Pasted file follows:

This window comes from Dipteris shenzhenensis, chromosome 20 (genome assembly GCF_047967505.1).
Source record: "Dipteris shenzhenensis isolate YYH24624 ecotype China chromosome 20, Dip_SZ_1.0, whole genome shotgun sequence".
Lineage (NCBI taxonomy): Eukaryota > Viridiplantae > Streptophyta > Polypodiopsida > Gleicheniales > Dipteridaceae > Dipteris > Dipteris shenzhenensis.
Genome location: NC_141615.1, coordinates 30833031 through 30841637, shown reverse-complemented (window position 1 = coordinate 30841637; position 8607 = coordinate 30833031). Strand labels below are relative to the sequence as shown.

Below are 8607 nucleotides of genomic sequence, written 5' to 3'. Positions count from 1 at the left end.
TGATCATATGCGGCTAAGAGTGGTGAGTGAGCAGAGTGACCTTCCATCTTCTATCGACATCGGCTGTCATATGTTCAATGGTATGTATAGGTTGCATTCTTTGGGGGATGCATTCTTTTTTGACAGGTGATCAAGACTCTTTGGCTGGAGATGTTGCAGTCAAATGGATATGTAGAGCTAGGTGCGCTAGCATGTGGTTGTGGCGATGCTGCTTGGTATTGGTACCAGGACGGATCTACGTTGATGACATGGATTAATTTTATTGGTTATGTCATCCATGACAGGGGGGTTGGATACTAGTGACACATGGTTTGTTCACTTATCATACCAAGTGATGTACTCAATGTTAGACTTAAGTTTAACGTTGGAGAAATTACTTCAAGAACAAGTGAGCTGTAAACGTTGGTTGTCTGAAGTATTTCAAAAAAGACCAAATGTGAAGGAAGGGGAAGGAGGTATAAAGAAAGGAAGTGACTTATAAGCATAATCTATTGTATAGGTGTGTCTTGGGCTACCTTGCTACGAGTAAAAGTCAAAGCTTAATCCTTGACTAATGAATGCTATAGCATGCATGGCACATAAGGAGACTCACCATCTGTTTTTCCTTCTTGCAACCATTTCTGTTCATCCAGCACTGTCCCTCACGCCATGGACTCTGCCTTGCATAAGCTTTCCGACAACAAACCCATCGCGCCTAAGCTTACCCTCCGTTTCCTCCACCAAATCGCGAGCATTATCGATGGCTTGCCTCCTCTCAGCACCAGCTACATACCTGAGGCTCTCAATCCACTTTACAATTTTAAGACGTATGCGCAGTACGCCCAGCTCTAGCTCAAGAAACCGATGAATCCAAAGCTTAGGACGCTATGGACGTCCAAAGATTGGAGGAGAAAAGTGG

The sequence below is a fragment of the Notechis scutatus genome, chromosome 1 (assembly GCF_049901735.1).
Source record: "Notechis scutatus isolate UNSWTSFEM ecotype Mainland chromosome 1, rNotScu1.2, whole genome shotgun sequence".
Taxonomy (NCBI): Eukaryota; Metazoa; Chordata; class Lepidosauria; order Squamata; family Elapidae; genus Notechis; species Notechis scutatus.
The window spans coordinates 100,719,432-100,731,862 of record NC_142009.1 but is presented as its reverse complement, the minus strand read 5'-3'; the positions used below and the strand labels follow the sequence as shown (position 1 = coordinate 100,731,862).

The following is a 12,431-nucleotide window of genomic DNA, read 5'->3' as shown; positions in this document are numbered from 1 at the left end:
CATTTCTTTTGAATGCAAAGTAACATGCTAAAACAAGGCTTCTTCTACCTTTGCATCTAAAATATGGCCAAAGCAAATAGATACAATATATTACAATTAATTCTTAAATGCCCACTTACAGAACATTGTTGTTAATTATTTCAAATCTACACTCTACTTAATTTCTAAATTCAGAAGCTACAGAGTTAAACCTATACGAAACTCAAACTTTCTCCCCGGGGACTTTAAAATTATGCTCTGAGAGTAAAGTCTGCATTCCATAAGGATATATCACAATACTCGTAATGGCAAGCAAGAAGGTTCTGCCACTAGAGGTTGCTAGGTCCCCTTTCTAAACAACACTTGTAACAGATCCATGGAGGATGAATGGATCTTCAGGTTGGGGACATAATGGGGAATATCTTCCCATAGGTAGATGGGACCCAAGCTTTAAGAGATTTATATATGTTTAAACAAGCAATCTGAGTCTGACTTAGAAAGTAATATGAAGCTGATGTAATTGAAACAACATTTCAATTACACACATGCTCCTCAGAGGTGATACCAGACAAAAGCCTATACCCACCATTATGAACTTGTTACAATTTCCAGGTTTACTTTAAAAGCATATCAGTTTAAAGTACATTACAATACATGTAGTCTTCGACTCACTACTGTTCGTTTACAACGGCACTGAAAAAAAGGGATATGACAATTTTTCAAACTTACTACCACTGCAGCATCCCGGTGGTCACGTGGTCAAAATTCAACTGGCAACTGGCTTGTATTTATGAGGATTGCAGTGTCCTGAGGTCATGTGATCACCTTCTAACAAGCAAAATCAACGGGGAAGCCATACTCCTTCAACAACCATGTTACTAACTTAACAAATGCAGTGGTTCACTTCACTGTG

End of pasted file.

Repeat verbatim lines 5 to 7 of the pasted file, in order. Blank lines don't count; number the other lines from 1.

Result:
Below are 8607 nucleotides of genomic sequence, written 5' to 3'. Positions count from 1 at the left end.
TGATCATATGCGGCTAAGAGTGGTGAGTGAGCAGAGTGACCTTCCATCTTCTATCGACATCGGCTGTCATATGTTCAATGGTATGTATAGGTTGCATTCTTTGGGGGATGCATTCTTTTTTGACAGGTGATCAAGACTCTTTGGCTGGAGATGTTGCAGTCAAATGGATATGTAGAGCTAGGTGCGCTAGCATGTGGTTGTGGCGATGCTGCTTGGTATTGGTACCAGGACGGATCTACGTTGATGACATGGATTAATTTTATTGGTTATGTCATCCATGACAGGGGGGTTGGATACTAGTGACACATGGTTTGTTCACTTATCATACCAAGTGATGTACTCAATGTTAGACTTAAGTTTAACGTTGGAGAAATTACTTCAAGAACAAGTGAGCTGTAAACGTTGGTTGTCTGAAGTATTTCAAAAAAGACCAAATGTGAAGGAAGGGGAAGGAGGTATAAAGAAAGGAAGTGACTTATAAGCATAATCTATTGTATAGGTGTGTCTTGGGCTACCTTGCTACGAGTAAAAGTCAAAGCTTAATCCTTGACTAATGAATGCTATAGCATGCATGGCACATAAGGAGACTCACCATCTGTTTTTCCTTCTTGCAACCATTTCTGTTCATCCAGCACTGTCCCTCACGCCATGGACTCTGCCTTGCATAAGCTTTCCGACAACAAACCCATCGCGCCTAAGCTTACCCTCCGTTTCCTCCACCAAATCGCGAGCATTATCGATGGCTTGCCTCCTCTCAGCACCAGCTACATACCTGAGGCTCTCAATCCACTTTACAATTTTAAGACGTATGCGCAGTACGCCCAGCTCTAGCTCAAGAAACCGATGAATCCAAAGCTTAGGACGCTATGGACGTCCAAAGATTGGAGGAGAAAAGTGG

The sequence below is a fragment of the Notechis scutatus genome, chromosome 1 (assembly GCF_049901735.1).